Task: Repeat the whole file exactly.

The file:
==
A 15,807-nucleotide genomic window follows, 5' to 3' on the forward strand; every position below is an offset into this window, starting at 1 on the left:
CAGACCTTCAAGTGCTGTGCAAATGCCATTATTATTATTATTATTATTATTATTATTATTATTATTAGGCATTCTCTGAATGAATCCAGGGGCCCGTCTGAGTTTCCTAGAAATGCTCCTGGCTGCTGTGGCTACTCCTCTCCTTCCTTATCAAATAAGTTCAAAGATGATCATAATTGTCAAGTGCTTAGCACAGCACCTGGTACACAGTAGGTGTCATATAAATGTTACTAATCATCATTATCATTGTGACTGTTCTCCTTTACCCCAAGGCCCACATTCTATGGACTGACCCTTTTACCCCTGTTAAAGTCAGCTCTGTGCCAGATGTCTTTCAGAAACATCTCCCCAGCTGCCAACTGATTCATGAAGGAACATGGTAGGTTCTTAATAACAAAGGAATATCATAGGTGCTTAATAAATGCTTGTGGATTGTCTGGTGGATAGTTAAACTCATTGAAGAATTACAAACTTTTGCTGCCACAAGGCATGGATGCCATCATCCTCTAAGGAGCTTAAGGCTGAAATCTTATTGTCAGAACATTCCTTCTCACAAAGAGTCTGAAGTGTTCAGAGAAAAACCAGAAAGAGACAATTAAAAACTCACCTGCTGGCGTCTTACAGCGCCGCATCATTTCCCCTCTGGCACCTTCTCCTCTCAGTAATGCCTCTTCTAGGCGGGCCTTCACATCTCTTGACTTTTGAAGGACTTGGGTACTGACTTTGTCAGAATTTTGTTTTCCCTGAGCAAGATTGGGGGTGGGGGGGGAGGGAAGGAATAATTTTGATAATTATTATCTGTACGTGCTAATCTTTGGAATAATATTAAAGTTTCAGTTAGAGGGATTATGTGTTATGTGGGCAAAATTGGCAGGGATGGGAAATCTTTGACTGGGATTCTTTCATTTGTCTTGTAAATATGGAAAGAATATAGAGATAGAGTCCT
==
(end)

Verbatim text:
A 15,807-nucleotide genomic window follows, 5' to 3' on the forward strand; every position below is an offset into this window, starting at 1 on the left:
CAGACCTTCAAGTGCTGTGCAAATGCCATTATTATTATTATTATTATTATTATTATTATTATTATTAGGCATTCTCTGAATGAATCCAGGGGCCCGTCTGAGTTTCCTAGAAATGCTCCTGGCTGCTGTGGCTACTCCTCTCCTTCCTTATCAAATAAGTTCAAAGATGATCATAATTGTCAAGTGCTTAGCACAGCACCTGGTACACAGTAGGTGTCATATAAATGTTACTAATCATCATTATCATTGTGACTGTTCTCCTTTACCCCAAGGCCCACATTCTATGGACTGACCCTTTTACCCCTGTTAAAGTCAGCTCTGTGCCAGATGTCTTTCAGAAACATCTCCCCAGCTGCCAACTGATTCATGAAGGAACATGGTAGGTTCTTAATAACAAAGGAATATCATAGGTGCTTAATAAATGCTTGTGGATTGTCTGGTGGATAGTTAAACTCATTGAAGAATTACAAACTTTTGCTGCCACAAGGCATGGATGCCATCATCCTCTAAGGAGCTTAAGGCTGAAATCTTATTGTCAGAACATTCCTTCTCACAAAGAGTCTGAAGTGTTCAGAGAAAAACCAGAAAGAGACAATTAAAAACTCACCTGCTGGCGTCTTACAGCGCCGCATCATTTCCCCTCTGGCACCTTCTCCTCTCAGTAATGCCTCTTCTAGGCGGGCCTTCACATCTCTTGACTTTTGAAGGACTTGGGTACTGACTTTGTCAGAATTTTGTTTTCCCTGAGCAAGATTGGGGGTGGGGGGGGAGGGAAGGAATAATTTTGATAATTATTATCTGTACGTGCTAATCTTTGGAATAATATTAAAGTTTCAGTTAGAGGGATTATGTGTTATGTGGGCAAAATTGGCAGGGATGGGAAATCTTTGACTGGGATTCTTTCATTTGTCTTGTAAATATGGAAAGAATATAGAGATAGAGTCCT